3. Write out the digital times for the clock faces that you drew in Step 1. Cut out these times and tape each onto two stacked blocks.
  4. After you labeled all of the blocks, mix them up. I think these work best in a Sterilite container with a lid.... otherwise these things can get spilled all over the place!
  5. Students will match the clock face with the digital clock.
Want to make this even easier? Grab some Avery labels and print out the clock faces and times. 

This is easy to switch up to! In my state, students in third-grade need to know other names for each time (like quarter 'til, quarter after, and half past). 

What math centers do your students enjoy? Do you think that they might enjoy this activity?

Monday, May 1, 2017

Line plot fun!

Line plots.... a graph that we use every day in life! Oh, wait. We never use them. When is the last time that you opened up a newspaper and saw information in a line plot? Perhaps I am just missing it, but I never have! However in third-grade in my state, our kiddos need to know the ins and outs of line plots. Below is my favorite graphing lesson - the kids love it too!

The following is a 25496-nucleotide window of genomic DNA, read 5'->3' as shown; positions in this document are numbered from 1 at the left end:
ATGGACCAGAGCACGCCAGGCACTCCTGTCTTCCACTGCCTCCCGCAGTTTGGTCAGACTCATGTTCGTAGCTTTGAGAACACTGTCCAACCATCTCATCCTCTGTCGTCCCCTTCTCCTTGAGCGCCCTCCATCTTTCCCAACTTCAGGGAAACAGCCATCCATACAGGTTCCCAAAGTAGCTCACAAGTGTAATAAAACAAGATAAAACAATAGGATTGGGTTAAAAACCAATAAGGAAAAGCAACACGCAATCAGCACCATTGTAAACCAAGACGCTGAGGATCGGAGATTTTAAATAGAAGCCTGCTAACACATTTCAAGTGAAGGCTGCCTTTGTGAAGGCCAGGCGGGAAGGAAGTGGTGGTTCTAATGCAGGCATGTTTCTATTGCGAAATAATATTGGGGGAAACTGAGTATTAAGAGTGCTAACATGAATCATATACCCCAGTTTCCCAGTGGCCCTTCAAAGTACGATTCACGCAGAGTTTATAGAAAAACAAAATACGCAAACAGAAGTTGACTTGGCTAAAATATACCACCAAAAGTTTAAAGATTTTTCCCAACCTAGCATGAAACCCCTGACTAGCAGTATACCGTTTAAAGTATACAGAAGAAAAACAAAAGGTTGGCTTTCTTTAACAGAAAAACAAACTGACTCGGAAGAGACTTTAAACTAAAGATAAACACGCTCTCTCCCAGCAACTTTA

First, the kids and I make a list of things that a line plot must have!

  • Line (of course!)
  • Labels
  • Key
  • Title

Next, I explain to the kids that each of them will receive a box of raisins. We will be seeing if all the raisins have the exact same amount in each box, and if not, then what is the highs and lows of the raisin count. The kids go back to their seat and count their raisins. My kids tend to get veryyyyyyy excited about fun, tactile lessons. I make sure to remind them that there is no touching of the raisins or boxes until I tell them to! This helps cut down on distracted students playing with their boxes. 

When told to start, each student opens up their box of raisins and counts the raisins inside. On the board, I drew a long line. Together the kids and I brainstormed a good title for the graph, as well as create the key. I ask the students who thinks that they have the LEAST amount of raisins. I call on a student, then ask if anyone has lower than the amount (for example, "does anyone have less than 10 raisins?"). Then I do the same thing but asking for the highest amount of raisins. Together, the kids and I figure out what the interval on the line plot will be.

I explain how to make a tape donut, and walk around and give each student one piece of tape. They place their tape donut onto their box. I start calling kids up to place their raisin box over the amount of raisins in their box. It's so much fun watching the kids start creating the graph and seeing the average amounts!

This activity would also work well with mini bags of Skittles, M&Ms, pretzels.... the possibilities are endless! Let me know if you've done this activity or a similar and what you thought of it :-)

Sunday, April 2, 2017

Revisiting classroom rules & routines